Grants from the William T. Morris Foundation and the West Ward Neighborhood Partnership will support ‘Community Fellows’
Jordan Kaplan ’10 (Livingston, N.J.), Nicolus Oliver ’10 (Cheltenham, Pa.), and Tsion Tsegaye ’10 (Arlington, Va.) will study the potential economic and community development impact of converting the Governor Wolf Building, 45 North Second St., into a sustainable art and cultural athenaeum and determine activities that would, directly or indirectly, make the athenaeum project a regionally competitive source of revenue. They also will analyze the economic impact of targeted investments in the arts, culture, and tourism, and will work under the direction of Gladstone Fluney Hutchinson, associate professor of economics.
LA Block ’12 (Brooklyn, N.Y.), Michael Handzo ’11 (North Attleboro, Mass.), and Courtney Morin ’10 (Rockville Centre, N.Y.) will work with the West Ward Neighborhood Partnership as part of the collaborative Urban Ecology Project.
With the focus of helping achieve local economic development goals, the students will analyze the results of a Residential Perception Survey of 750 residents of the West Ward. The survey looks at issues such as residential needs and opportunities, and ways to foster sustainable enterprises and community-serving businesses in the ward. Their adviser is Bonnie Winfield, director of Lafayette’s Landis Community Outreach Center.
The students will be known as William T. Morris Foundation Community Fellows in recognition of a grant of $25,000 that has been awarded to Lafayette by the William T. Morris Foundation in support of the initiatives. Located in Westport, Conn., and headed by president and CEO Bruce August, the foundation is a private philanthropic organization that supports the arts, education, health care, and quality-of-life. Paul Barrett, a 1963 Lafayette graduate who is vice president, treasurer, and a director of the foundation, assisted the College in securing the grant.
Kaplan is majoring in economics and business. Oliver is an engineering studies major with a minor in architectural studies and a starting defensive back on the varsity football team. Tsegaye also is majoring in engineering studies. Block and Handzo are government and law majors, and Morin is majoring in English.
Also participating in the West Ward project will be Leroy Butler ’11 (Northport, Fla.), Pooja Shah ’11 (Voorhees, N.J.), and Alyssa Smith ’11 (North Falmouth, Mass.). These students also will serve as community fellows through a $10,000 grant from the West Ward Neighborhood Partnership (donated by Easton Hospital and Lafayette Ambassador Bank). Butler is a chemistry major, Shah is majoring in economics and business, and Smith has a self-created, interdisciplinary major entitled social justice and quantitative literacy.
The goal of the Urban Ecology Project, a collaboration of the Community Action Committee of the Lehigh Valley and Lafayette that is supported by a grant from the Wachovia Regional Foundation, is to forge a more creative, healthful, and connected community through programs for lower-income residents that support children and families, affordable housing and counseling, neighborhood building, and economic development.
The Governor Wolf Art and Culture Athenaeum Project is the latest initiative under the umbrella of the College’s Economic Empowerment and Global Learning Project (EEGLP). Under the guidance of Hutchinson, EEGLP helps facilitate entrepreneurship and growth by collaborating with communities on developing sustainable business plans. Projects also are under way in the Lower Ninth Ward of New Orleans, which was devastated by Hurricane Katrina, and in the village of Lagunitas in the rural Yoro region of Honduras.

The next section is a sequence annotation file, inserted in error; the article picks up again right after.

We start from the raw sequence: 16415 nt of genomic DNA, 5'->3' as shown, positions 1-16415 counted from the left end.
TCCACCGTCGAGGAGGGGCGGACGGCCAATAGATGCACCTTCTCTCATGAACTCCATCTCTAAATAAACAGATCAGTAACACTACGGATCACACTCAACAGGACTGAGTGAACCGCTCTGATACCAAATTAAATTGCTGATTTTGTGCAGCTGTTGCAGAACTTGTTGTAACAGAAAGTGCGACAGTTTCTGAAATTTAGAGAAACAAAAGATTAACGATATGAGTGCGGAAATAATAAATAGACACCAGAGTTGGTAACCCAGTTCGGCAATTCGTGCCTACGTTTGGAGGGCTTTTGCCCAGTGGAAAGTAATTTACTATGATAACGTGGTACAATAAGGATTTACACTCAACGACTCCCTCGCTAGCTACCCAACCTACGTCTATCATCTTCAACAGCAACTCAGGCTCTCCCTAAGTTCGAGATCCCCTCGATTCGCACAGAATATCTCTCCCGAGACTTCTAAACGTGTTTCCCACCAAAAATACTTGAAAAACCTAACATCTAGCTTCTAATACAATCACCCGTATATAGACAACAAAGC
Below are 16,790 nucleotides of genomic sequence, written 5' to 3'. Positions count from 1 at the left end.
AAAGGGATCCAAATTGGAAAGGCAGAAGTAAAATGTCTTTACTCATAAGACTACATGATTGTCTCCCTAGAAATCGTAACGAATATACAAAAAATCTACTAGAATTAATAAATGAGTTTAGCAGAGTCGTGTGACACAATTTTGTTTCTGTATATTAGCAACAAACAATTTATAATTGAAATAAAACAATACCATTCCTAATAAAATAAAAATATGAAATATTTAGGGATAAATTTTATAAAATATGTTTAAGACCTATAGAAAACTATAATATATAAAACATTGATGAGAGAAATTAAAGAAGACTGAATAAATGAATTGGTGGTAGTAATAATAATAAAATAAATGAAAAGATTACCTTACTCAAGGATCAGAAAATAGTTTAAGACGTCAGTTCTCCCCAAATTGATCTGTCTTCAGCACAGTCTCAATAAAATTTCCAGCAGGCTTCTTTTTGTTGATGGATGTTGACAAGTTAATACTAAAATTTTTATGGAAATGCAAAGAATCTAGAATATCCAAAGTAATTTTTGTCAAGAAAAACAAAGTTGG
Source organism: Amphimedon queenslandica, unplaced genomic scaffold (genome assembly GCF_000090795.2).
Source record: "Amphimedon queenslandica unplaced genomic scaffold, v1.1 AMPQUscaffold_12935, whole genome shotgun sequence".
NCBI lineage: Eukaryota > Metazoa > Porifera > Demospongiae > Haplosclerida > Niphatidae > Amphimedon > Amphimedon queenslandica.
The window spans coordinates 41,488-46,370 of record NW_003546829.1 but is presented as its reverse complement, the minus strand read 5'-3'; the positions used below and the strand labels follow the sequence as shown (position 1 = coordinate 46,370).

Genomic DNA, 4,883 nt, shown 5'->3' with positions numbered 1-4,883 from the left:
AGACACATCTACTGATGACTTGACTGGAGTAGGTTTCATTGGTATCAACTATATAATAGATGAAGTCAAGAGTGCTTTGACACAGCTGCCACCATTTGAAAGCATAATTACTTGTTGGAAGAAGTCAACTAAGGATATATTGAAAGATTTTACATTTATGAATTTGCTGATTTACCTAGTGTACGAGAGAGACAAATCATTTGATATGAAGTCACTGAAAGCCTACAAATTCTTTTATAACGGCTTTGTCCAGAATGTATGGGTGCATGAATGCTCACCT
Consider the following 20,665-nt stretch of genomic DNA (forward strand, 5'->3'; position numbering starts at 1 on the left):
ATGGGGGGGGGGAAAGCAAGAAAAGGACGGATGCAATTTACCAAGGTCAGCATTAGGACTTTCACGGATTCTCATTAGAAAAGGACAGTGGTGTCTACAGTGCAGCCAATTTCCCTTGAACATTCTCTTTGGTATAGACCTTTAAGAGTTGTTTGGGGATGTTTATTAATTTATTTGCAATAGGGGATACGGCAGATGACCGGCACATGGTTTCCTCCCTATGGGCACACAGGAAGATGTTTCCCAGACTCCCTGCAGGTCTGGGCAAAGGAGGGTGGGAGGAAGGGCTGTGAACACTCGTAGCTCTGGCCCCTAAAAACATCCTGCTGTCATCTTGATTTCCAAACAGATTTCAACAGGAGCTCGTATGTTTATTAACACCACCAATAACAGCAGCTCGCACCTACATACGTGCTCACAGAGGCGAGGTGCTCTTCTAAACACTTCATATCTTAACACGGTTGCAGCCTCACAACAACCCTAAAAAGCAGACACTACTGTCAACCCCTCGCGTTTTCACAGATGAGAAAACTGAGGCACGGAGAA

The students working on the Governor Wolf project will be using and adapting performance metrics that analyze the economic impact of targeted investments in the arts, culture, and tourism. They will also investigate the positive economic renewal and cultural spillovers on the Easton community of a creative arts corridor extending from the Governor Wolf Building to Lafayette’s William Visual Arts Building on North Third St. and along the Bushkill Creek to the former Simon Silk Mill property on North 13th St., where an arts village is envisioned, including traditional arts and new media along with restaurants, retail space, and residential space.
They will consider ways to use local, regional, and imported art and culture to create revenue-generating products that will improve Easton’s business district, tax base, employment, and real estate values. They will also investigate ways to combine this art and culture with other local, regional, and national assets to create a platform for economic development and renewal in Easton, and democratic renewal and civic engagement in historic communities in general.
In addition to their work in the Easton community, the students will attend a weekly seminar organized by Hutchinson and Winfield. They will also visit the Massachusetts Museum of Contemporary Art in North Adams, Mass., one of the largest centers for contemporary visual and performing arts in America, and the Cultural Athenaeum project in Philadelphia to examine successful community arts and entrepreneurship projects which have led to economic development and renewal in their communities. The interns will also participate in other field trips to explore the theory, practice and challenges of urban ecology and economic development. The students will receive a stipend and free on-campus housing for the summer.